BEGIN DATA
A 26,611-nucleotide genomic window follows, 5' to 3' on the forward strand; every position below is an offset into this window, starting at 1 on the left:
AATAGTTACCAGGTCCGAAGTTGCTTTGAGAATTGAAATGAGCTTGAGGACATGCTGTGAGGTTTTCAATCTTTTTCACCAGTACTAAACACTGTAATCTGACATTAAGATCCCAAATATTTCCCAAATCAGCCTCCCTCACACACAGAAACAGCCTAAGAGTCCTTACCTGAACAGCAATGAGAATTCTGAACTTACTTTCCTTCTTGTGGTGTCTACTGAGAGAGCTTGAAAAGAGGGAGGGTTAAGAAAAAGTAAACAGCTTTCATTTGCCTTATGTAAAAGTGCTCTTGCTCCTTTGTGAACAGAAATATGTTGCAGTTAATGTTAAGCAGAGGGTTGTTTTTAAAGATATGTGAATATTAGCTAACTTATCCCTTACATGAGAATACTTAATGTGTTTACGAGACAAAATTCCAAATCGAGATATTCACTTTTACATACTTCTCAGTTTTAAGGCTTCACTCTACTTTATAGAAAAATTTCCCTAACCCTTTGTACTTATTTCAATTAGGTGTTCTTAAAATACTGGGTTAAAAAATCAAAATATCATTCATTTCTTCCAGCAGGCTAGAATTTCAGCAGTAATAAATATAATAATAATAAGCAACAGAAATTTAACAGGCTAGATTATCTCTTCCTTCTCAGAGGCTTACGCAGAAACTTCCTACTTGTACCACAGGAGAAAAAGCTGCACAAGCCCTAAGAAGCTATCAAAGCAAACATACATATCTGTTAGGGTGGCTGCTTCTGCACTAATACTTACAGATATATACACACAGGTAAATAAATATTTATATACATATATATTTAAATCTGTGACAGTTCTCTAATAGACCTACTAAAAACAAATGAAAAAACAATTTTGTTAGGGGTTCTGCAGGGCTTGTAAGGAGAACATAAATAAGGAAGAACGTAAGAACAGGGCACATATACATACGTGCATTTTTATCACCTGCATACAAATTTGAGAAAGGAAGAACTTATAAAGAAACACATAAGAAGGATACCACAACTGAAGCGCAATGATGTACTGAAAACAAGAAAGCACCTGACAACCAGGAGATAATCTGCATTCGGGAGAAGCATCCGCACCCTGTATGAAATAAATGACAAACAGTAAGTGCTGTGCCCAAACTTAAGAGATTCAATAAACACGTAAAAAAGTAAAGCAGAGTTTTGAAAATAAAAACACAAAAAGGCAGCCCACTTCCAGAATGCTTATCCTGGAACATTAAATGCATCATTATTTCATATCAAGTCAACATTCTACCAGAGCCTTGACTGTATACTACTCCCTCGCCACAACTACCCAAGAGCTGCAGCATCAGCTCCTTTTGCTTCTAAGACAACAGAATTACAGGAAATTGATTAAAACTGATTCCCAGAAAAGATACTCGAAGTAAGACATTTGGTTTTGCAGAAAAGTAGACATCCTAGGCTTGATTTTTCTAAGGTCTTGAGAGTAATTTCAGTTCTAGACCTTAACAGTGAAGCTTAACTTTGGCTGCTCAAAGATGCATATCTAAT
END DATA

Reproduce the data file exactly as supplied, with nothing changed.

A 26,611-nucleotide genomic window follows, 5' to 3' on the forward strand; every position below is an offset into this window, starting at 1 on the left:
AATAGTTACCAGGTCCGAAGTTGCTTTGAGAATTGAAATGAGCTTGAGGACATGCTGTGAGGTTTTCAATCTTTTTCACCAGTACTAAACACTGTAATCTGACATTAAGATCCCAAATATTTCCCAAATCAGCCTCCCTCACACACAGAAACAGCCTAAGAGTCCTTACCTGAACAGCAATGAGAATTCTGAACTTACTTTCCTTCTTGTGGTGTCTACTGAGAGAGCTTGAAAAGAGGGAGGGTTAAGAAAAAGTAAACAGCTTTCATTTGCCTTATGTAAAAGTGCTCTTGCTCCTTTGTGAACAGAAATATGTTGCAGTTAATGTTAAGCAGAGGGTTGTTTTTAAAGATATGTGAATATTAGCTAACTTATCCCTTACATGAGAATACTTAATGTGTTTACGAGACAAAATTCCAAATCGAGATATTCACTTTTACATACTTCTCAGTTTTAAGGCTTCACTCTACTTTATAGAAAAATTTCCCTAACCCTTTGTACTTATTTCAATTAGGTGTTCTTAAAATACTGGGTTAAAAAATCAAAATATCATTCATTTCTTCCAGCAGGCTAGAATTTCAGCAGTAATAAATATAATAATAATAAGCAACAGAAATTTAACAGGCTAGATTATCTCTTCCTTCTCAGAGGCTTACGCAGAAACTTCCTACTTGTACCACAGGAGAAAAAGCTGCACAAGCCCTAAGAAGCTATCAAAGCAAACATACATATCTGTTAGGGTGGCTGCTTCTGCACTAATACTTACAGATATATACACACAGGTAAATAAATATTTATATACATATATATTTAAATCTGTGACAGTTCTCTAATAGACCTACTAAAAACAAATGAAAAAACAATTTTGTTAGGGGTTCTGCAGGGCTTGTAAGGAGAACATAAATAAGGAAGAACGTAAGAACAGGGCACATATACATACGTGCATTTTTATCACCTGCATACAAATTTGAGAAAGGAAGAACTTATAAAGAAACACATAAGAAGGATACCACAACTGAAGCGCAATGATGTACTGAAAACAAGAAAGCACCTGACAACCAGGAGATAATCTGCATTCGGGAGAAGCATCCGCACCCTGTATGAAATAAATGACAAACAGTAAGTGCTGTGCCCAAACTTAAGAGATTCAATAAACACGTAAAAAAGTAAAGCAGAGTTTTGAAAATAAAAACACAAAAAGGCAGCCCACTTCCAGAATGCTTATCCTGGAACATTAAATGCATCATTATTTCATATCAAGTCAACATTCTACCAGAGCCTTGACTGTATACTACTCCCTCGCCACAACTACCCAAGAGCTGCAGCATCAGCTCCTTTTGCTTCTAAGACAACAGAATTACAGGAAATTGATTAAAACTGATTCCCAGAAAAGATACTCGAAGTAAGACATTTGGTTTTGCAGAAAAGTAGACATCCTAGGCTTGATTTTTCTAAGGTCTTGAGAGTAATTTCAGTTCTAGACCTTAACAGTGAAGCTTAACTTTGGCTGCTCAAAGATGCATATCTAAT